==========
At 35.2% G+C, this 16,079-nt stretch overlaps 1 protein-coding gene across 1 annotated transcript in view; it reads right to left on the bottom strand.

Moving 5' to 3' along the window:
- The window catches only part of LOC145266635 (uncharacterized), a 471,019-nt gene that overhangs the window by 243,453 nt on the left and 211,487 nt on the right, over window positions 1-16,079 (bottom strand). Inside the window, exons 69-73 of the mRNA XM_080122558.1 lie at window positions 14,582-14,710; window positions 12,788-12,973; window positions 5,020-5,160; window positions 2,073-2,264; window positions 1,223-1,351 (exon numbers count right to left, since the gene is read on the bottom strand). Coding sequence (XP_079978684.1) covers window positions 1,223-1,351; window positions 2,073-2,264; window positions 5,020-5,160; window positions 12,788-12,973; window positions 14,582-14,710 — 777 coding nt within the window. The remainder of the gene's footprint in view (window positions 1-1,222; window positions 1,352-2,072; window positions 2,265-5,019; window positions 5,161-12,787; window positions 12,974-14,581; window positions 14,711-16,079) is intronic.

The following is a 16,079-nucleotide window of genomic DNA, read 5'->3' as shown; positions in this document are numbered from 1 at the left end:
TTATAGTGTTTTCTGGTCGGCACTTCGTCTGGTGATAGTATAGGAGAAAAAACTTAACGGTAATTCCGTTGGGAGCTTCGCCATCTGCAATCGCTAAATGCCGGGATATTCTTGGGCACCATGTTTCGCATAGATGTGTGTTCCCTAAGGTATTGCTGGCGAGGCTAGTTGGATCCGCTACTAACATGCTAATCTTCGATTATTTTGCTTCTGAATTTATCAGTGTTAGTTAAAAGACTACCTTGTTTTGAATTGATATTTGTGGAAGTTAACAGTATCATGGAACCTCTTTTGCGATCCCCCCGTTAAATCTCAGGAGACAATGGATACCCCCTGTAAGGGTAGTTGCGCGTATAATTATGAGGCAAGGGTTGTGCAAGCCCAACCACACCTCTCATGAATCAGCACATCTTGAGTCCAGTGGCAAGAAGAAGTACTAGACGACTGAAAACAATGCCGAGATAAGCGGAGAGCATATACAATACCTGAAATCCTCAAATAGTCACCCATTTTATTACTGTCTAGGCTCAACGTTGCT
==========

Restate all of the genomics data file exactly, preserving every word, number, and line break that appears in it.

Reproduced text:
At 35.2% G+C, this 16,079-nt stretch overlaps 1 protein-coding gene across 1 annotated transcript in view; it reads right to left on the bottom strand.

Moving 5' to 3' along the window:
- The window catches only part of LOC145266635 (uncharacterized), a 471,019-nt gene that overhangs the window by 243,453 nt on the left and 211,487 nt on the right, over window positions 1-16,079 (bottom strand). Inside the window, exons 69-73 of the mRNA XM_080122558.1 lie at window positions 14,582-14,710; window positions 12,788-12,973; window positions 5,020-5,160; window positions 2,073-2,264; window positions 1,223-1,351 (exon numbers count right to left, since the gene is read on the bottom strand). Coding sequence (XP_079978684.1) covers window positions 1,223-1,351; window positions 2,073-2,264; window positions 5,020-5,160; window positions 12,788-12,973; window positions 14,582-14,710 — 777 coding nt within the window. The remainder of the gene's footprint in view (window positions 1-1,222; window positions 1,352-2,072; window positions 2,265-5,019; window positions 5,161-12,787; window positions 12,974-14,581; window positions 14,711-16,079) is intronic.

The following is a 16,079-nucleotide window of genomic DNA, read 5'->3' as shown; positions in this document are numbered from 1 at the left end:
TTATAGTGTTTTCTGGTCGGCACTTCGTCTGGTGATAGTATAGGAGAAAAAACTTAACGGTAATTCCGTTGGGAGCTTCGCCATCTGCAATCGCTAAATGCCGGGATATTCTTGGGCACCATGTTTCGCATAGATGTGTGTTCCCTAAGGTATTGCTGGCGAGGCTAGTTGGATCCGCTACTAACATGCTAATCTTCGATTATTTTGCTTCTGAATTTATCAGTGTTAGTTAAAAGACTACCTTGTTTTGAATTGATATTTGTGGAAGTTAACAGTATCATGGAACCTCTTTTGCGATCCCCCCGTTAAATCTCAGGAGACAATGGATACCCCCTGTAAGGGTAGTTGCGCGTATAATTATGAGGCAAGGGTTGTGCAAGCCCAACCACACCTCTCATGAATCAGCACATCTTGAGTCCAGTGGCAAGAAGAAGTACTAGACGACTGAAAACAATGCCGAGATAAGCGGAGAGCATATACAATACCTGAAATCCTCAAATAGTCACCCATTTTATTACTGTCTAGGCTCAACGTTGCT